According to experts, the U.S. may experience power grid failure as the country enters the 2022-2023 season. Electrical power demands already strain much of the grid due to high heat and drought conditions in the west and mid-west. Harsh winter weather may exacerbate the problem.
U.S. Utility Infrastructures are Fragile
We often hear that the U.S. has an aging and fragile utility infrastructure. Much of the public water systems are decades old. Many are not designed for the population growth they must now support.
Our electrical grid has similar shortfalls and some that are self-induced. Key findings of the NERC 2022 Summer Reliability Assessment that may contribute to power grid failure include:
- Midcontinent ISO (MISO) faces a capacity shortfall in its North and Central areas, resulting in high risk of energy emergencies during peak summer conditions.
- At the start of the summer, a key transmission line connecting MISO’s northern and southern areas will be out of service.
- Drought conditions create heightened reliability risk for the summer.
- Widespread drought and below-normal snowpack affect energy output from hydro generators throughout most of the Western United States.
- Coal-fired generator owners (GOs) are having difficulty obtaining fuel and non-fuel consumables as supply chains are stressed.
- Unexpected tripping of solar photovoltaic (PV) resources during grid disturbances continues to be a reliability concern.
- The electricity and other critical infrastructure sectors face cyber security threats from Russia and other potential actors amid heightened geopolitical tensions in addition to ongoing cyber risks.
Electricity Impacts Public and Private Water Systems
Electricity is critical to both public water systems and private water wells. The 2021 winter storm that hit the deep south showed how extensive and protracted loss of power also impacts public water systems. Many families who had never been without water were so for days and weeks. Families with homes on water wells know how power grid failures impact their water. Loss of water due to power grid failure was new to many on public water systems in the south.
We take the availability of water for granted and don’t pay much attention to how it gets to our home under pressure. Public water systems pump water to towers with electrical water pumps. These towers then provide water under pressure to homes and businesses. Electrical pumps replenish the water in the towers maintaining a steady flow and pressure in your home or business. Most water towers store about 24 hours of water. Power grid failures can challenge replenishing the water supply and providing water to your home or business.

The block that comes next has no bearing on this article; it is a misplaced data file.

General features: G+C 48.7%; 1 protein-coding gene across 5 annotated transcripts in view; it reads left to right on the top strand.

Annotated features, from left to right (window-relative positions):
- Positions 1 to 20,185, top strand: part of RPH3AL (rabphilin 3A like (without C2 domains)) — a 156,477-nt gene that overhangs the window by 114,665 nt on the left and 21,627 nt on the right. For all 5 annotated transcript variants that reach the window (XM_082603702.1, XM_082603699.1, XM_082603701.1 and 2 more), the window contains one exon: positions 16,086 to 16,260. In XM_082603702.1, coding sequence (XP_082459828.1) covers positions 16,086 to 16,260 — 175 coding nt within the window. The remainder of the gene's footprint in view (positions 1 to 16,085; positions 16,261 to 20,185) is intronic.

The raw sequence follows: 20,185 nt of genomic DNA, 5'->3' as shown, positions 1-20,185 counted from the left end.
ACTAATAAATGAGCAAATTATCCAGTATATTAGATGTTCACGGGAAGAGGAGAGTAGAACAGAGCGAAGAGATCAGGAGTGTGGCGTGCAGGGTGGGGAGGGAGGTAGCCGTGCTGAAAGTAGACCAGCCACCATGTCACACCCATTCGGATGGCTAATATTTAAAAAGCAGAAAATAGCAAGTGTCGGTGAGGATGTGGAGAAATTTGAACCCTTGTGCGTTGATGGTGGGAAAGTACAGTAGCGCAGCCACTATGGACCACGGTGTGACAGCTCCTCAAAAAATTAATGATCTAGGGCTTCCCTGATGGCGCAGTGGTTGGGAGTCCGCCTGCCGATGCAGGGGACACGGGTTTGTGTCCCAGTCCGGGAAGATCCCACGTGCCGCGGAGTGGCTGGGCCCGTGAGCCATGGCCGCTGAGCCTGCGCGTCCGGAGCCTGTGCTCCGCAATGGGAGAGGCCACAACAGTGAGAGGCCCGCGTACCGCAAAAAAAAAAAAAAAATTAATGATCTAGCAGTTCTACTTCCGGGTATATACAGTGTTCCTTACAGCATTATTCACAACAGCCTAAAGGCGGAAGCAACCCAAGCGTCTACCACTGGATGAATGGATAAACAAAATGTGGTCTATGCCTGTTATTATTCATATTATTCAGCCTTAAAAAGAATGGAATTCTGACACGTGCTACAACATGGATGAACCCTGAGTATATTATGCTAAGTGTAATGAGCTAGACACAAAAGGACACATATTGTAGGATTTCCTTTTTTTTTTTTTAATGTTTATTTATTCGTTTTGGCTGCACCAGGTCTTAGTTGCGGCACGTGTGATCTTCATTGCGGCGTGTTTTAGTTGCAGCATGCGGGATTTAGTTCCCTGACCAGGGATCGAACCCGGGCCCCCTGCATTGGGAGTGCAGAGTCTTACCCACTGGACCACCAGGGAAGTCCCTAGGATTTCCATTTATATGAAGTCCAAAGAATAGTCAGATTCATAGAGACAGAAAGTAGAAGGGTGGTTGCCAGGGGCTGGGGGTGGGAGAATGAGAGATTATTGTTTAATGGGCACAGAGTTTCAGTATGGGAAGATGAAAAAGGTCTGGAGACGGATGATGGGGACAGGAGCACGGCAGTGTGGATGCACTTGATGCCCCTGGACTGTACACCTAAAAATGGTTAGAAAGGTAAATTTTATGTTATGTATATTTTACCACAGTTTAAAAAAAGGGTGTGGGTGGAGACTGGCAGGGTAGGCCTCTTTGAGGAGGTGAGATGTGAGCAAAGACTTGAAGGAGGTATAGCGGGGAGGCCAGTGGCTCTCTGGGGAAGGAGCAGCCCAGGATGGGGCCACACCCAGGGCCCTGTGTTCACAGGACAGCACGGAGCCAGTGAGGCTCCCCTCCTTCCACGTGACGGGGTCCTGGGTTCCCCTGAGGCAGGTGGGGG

Many water supplies are low
Every day, we hear of low water levels in many of the key U.S water reservoirs. This has been the case in western states for several years. It is getting much worse. This year, severe and extreme drought conditions exist much earlier. Experts predict drought conditions will move further east and worsen.
Hurricane Season 2022 Projected “Above Average”
Storm experts again project an “above average” storm season in 2022. While we hope this is a case of Chicken Little crying “The sky is falling!”, hope is not a strategy. The National Oceanic and Atmospheric Administration (NOAA) predicts 14-21 named storms and 6-10 hurricanes. Given the wild winter and spring weather the U.S. had, this should not surprise anyone. The climate is changing, and weather extremes appear more common.
Hurricanes obviously impact coastal communities, but also create significant threats well inland. After high winds and storm surge on the coast, hurricanes moving inland and often spawn huge flooding events. These inland storms also bring high winds that damage power lines. Damage to power generation facilities will also contribute to power grid failure.
Our Population is Aging as Well–Are They Prepared?
Not only is our electrical infrastructure aging, our population is aging as well. In 2019, some 16.5% of the U.S. population 65 years old or over; and is expected to reach 22% by 2050. More of our seniors (75%) would opt to “age in place“–stay in their homes for as long as they can Their next preference is to live with their children. Whether in their own homes or living with others, our elderly loved ones are at additional risk during power grid failure and water outages . Help your elderly loved ones prepare for extended power grid failure and water outages.
Constant Water Customers are Prepared
Constant Water systems are battery-powered, whole-house emergency water systems that provide potable water throughout your home or business during “water out” conditions. Our systems provide critical back up for all conditions that can cause water loss. Our “in-line” storage tanks ensure you always have a known supply of fresh potable water available when the water goes out.
Constant Water customers know the importance of potable water during a crisis–for them, their families, or their elderly loved ones. For more information about Constant Water whole-house emergency water systems, CONTACT US.